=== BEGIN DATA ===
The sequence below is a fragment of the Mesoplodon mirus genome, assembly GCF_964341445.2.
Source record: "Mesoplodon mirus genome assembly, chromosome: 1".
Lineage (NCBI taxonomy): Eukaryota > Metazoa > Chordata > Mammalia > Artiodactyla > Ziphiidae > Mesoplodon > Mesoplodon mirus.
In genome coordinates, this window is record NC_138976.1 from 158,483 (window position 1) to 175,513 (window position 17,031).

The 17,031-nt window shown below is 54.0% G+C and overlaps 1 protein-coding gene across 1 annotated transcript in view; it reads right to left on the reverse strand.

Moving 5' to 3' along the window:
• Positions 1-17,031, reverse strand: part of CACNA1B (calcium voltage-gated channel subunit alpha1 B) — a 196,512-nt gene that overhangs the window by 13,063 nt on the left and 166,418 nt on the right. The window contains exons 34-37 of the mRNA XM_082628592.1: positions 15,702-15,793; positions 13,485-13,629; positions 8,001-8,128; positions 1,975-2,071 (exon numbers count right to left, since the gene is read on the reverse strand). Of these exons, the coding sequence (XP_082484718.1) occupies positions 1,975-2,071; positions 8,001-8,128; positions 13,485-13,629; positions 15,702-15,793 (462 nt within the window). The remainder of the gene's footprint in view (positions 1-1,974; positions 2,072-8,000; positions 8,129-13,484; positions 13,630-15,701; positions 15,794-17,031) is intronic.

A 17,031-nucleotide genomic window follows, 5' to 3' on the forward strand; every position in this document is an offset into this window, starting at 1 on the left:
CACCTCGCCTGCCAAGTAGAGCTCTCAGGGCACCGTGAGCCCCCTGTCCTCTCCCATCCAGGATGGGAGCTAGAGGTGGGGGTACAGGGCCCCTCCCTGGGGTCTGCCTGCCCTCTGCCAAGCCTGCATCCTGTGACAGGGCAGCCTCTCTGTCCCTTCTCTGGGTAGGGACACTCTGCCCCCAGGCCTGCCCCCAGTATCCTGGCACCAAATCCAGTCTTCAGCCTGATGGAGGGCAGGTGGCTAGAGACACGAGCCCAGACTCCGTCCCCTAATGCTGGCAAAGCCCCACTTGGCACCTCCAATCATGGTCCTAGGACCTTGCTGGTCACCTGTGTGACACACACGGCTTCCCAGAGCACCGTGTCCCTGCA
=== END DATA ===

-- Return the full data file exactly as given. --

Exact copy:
The sequence below is a fragment of the Mesoplodon mirus genome, assembly GCF_964341445.2.
Source record: "Mesoplodon mirus genome assembly, chromosome: 1".
Lineage (NCBI taxonomy): Eukaryota > Metazoa > Chordata > Mammalia > Artiodactyla > Ziphiidae > Mesoplodon > Mesoplodon mirus.
In genome coordinates, this window is record NC_138976.1 from 158,483 (window position 1) to 175,513 (window position 17,031).

The 17,031-nt window shown below is 54.0% G+C and overlaps 1 protein-coding gene across 1 annotated transcript in view; it reads right to left on the reverse strand.

Moving 5' to 3' along the window:
• Positions 1-17,031, reverse strand: part of CACNA1B (calcium voltage-gated channel subunit alpha1 B) — a 196,512-nt gene that overhangs the window by 13,063 nt on the left and 166,418 nt on the right. The window contains exons 34-37 of the mRNA XM_082628592.1: positions 15,702-15,793; positions 13,485-13,629; positions 8,001-8,128; positions 1,975-2,071 (exon numbers count right to left, since the gene is read on the reverse strand). Of these exons, the coding sequence (XP_082484718.1) occupies positions 1,975-2,071; positions 8,001-8,128; positions 13,485-13,629; positions 15,702-15,793 (462 nt within the window). The remainder of the gene's footprint in view (positions 1-1,974; positions 2,072-8,000; positions 8,129-13,484; positions 13,630-15,701; positions 15,794-17,031) is intronic.

A 17,031-nucleotide genomic window follows, 5' to 3' on the forward strand; every position in this document is an offset into this window, starting at 1 on the left:
CACCTCGCCTGCCAAGTAGAGCTCTCAGGGCACCGTGAGCCCCCTGTCCTCTCCCATCCAGGATGGGAGCTAGAGGTGGGGGTACAGGGCCCCTCCCTGGGGTCTGCCTGCCCTCTGCCAAGCCTGCATCCTGTGACAGGGCAGCCTCTCTGTCCCTTCTCTGGGTAGGGACACTCTGCCCCCAGGCCTGCCCCCAGTATCCTGGCACCAAATCCAGTCTTCAGCCTGATGGAGGGCAGGTGGCTAGAGACACGAGCCCAGACTCCGTCCCCTAATGCTGGCAAAGCCCCACTTGGCACCTCCAATCATGGTCCTAGGACCTTGCTGGTCACCTGTGTGACACACACGGCTTCCCAGAGCACCGTGTCCCTGCA